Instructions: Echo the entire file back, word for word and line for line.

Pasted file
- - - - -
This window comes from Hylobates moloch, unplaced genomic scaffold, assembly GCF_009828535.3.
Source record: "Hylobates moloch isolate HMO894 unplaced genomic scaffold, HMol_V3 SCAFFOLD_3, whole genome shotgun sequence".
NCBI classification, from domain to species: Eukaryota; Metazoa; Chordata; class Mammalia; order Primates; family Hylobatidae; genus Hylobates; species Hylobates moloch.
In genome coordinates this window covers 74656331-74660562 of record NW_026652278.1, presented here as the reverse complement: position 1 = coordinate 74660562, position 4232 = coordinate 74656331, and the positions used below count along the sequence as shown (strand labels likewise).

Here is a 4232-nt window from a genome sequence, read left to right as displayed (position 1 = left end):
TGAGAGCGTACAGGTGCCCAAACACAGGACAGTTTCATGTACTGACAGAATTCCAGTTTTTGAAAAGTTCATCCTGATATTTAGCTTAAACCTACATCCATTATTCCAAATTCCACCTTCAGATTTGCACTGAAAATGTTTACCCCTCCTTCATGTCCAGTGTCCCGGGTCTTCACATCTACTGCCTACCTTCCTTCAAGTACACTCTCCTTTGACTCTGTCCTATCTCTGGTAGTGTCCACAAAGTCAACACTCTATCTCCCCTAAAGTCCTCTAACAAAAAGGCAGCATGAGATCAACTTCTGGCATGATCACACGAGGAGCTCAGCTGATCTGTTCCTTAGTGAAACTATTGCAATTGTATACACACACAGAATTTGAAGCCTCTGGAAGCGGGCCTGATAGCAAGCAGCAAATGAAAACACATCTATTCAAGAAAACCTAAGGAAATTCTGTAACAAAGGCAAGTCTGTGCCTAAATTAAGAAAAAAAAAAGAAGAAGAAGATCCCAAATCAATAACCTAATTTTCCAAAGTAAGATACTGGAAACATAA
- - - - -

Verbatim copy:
This window comes from Hylobates moloch, unplaced genomic scaffold, assembly GCF_009828535.3.
Source record: "Hylobates moloch isolate HMO894 unplaced genomic scaffold, HMol_V3 SCAFFOLD_3, whole genome shotgun sequence".
NCBI classification, from domain to species: Eukaryota; Metazoa; Chordata; class Mammalia; order Primates; family Hylobatidae; genus Hylobates; species Hylobates moloch.
In genome coordinates this window covers 74656331-74660562 of record NW_026652278.1, presented here as the reverse complement: position 1 = coordinate 74660562, position 4232 = coordinate 74656331, and the positions used below count along the sequence as shown (strand labels likewise).

Here is a 4232-nt window from a genome sequence, read left to right as displayed (position 1 = left end):
TGAGAGCGTACAGGTGCCCAAACACAGGACAGTTTCATGTACTGACAGAATTCCAGTTTTTGAAAAGTTCATCCTGATATTTAGCTTAAACCTACATCCATTATTCCAAATTCCACCTTCAGATTTGCACTGAAAATGTTTACCCCTCCTTCATGTCCAGTGTCCCGGGTCTTCACATCTACTGCCTACCTTCCTTCAAGTACACTCTCCTTTGACTCTGTCCTATCTCTGGTAGTGTCCACAAAGTCAACACTCTATCTCCCCTAAAGTCCTCTAACAAAAAGGCAGCATGAGATCAACTTCTGGCATGATCACACGAGGAGCTCAGCTGATCTGTTCCTTAGTGAAACTATTGCAATTGTATACACACACAGAATTTGAAGCCTCTGGAAGCGGGCCTGATAGCAAGCAGCAAATGAAAACACATCTATTCAAGAAAACCTAAGGAAATTCTGTAACAAAGGCAAGTCTGTGCCTAAATTAAGAAAAAAAAAAGAAGAAGAAGATCCCAAATCAATAACCTAATTTTCCAAAGTAAGATACTGGAAACATAA